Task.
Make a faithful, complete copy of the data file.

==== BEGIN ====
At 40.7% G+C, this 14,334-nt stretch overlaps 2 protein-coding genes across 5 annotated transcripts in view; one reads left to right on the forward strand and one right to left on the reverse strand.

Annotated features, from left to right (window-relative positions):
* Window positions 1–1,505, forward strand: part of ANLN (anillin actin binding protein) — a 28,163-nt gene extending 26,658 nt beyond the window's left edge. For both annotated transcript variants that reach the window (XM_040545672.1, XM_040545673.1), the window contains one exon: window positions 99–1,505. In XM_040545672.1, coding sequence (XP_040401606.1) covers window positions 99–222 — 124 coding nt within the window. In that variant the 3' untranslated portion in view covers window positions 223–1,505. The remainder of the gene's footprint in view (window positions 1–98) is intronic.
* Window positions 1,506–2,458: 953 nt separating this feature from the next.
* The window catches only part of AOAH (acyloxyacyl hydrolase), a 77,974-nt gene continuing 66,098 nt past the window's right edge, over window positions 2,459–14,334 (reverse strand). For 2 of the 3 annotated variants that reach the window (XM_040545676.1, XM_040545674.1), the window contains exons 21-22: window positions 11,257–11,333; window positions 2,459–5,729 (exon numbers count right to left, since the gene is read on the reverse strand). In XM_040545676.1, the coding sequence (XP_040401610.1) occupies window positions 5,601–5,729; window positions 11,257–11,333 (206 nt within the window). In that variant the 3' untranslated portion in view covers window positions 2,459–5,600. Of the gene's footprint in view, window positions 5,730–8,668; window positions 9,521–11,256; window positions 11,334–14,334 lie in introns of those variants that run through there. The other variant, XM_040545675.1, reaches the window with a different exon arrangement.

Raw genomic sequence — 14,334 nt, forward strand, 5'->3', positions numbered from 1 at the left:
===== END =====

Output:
At 40.7% G+C, this 14,334-nt stretch overlaps 2 protein-coding genes across 5 annotated transcripts in view; one reads left to right on the forward strand and one right to left on the reverse strand.

Annotated features, from left to right (window-relative positions):
* Window positions 1–1,505, forward strand: part of ANLN (anillin actin binding protein) — a 28,163-nt gene extending 26,658 nt beyond the window's left edge. For both annotated transcript variants that reach the window (XM_040545672.1, XM_040545673.1), the window contains one exon: window positions 99–1,505. In XM_040545672.1, coding sequence (XP_040401606.1) covers window positions 99–222 — 124 coding nt within the window. In that variant the 3' untranslated portion in view covers window positions 223–1,505. The remainder of the gene's footprint in view (window positions 1–98) is intronic.
* Window positions 1,506–2,458: 953 nt separating this feature from the next.
* The window catches only part of AOAH (acyloxyacyl hydrolase), a 77,974-nt gene continuing 66,098 nt past the window's right edge, over window positions 2,459–14,334 (reverse strand). For 2 of the 3 annotated variants that reach the window (XM_040545676.1, XM_040545674.1), the window contains exons 21-22: window positions 11,257–11,333; window positions 2,459–5,729 (exon numbers count right to left, since the gene is read on the reverse strand). In XM_040545676.1, the coding sequence (XP_040401610.1) occupies window positions 5,601–5,729; window positions 11,257–11,333 (206 nt within the window). In that variant the 3' untranslated portion in view covers window positions 2,459–5,600. Of the gene's footprint in view, window positions 5,730–8,668; window positions 9,521–11,256; window positions 11,334–14,334 lie in introns of those variants that run through there. The other variant, XM_040545675.1, reaches the window with a different exon arrangement.

Raw genomic sequence — 14,334 nt, forward strand, 5'->3', positions numbered from 1 at the left: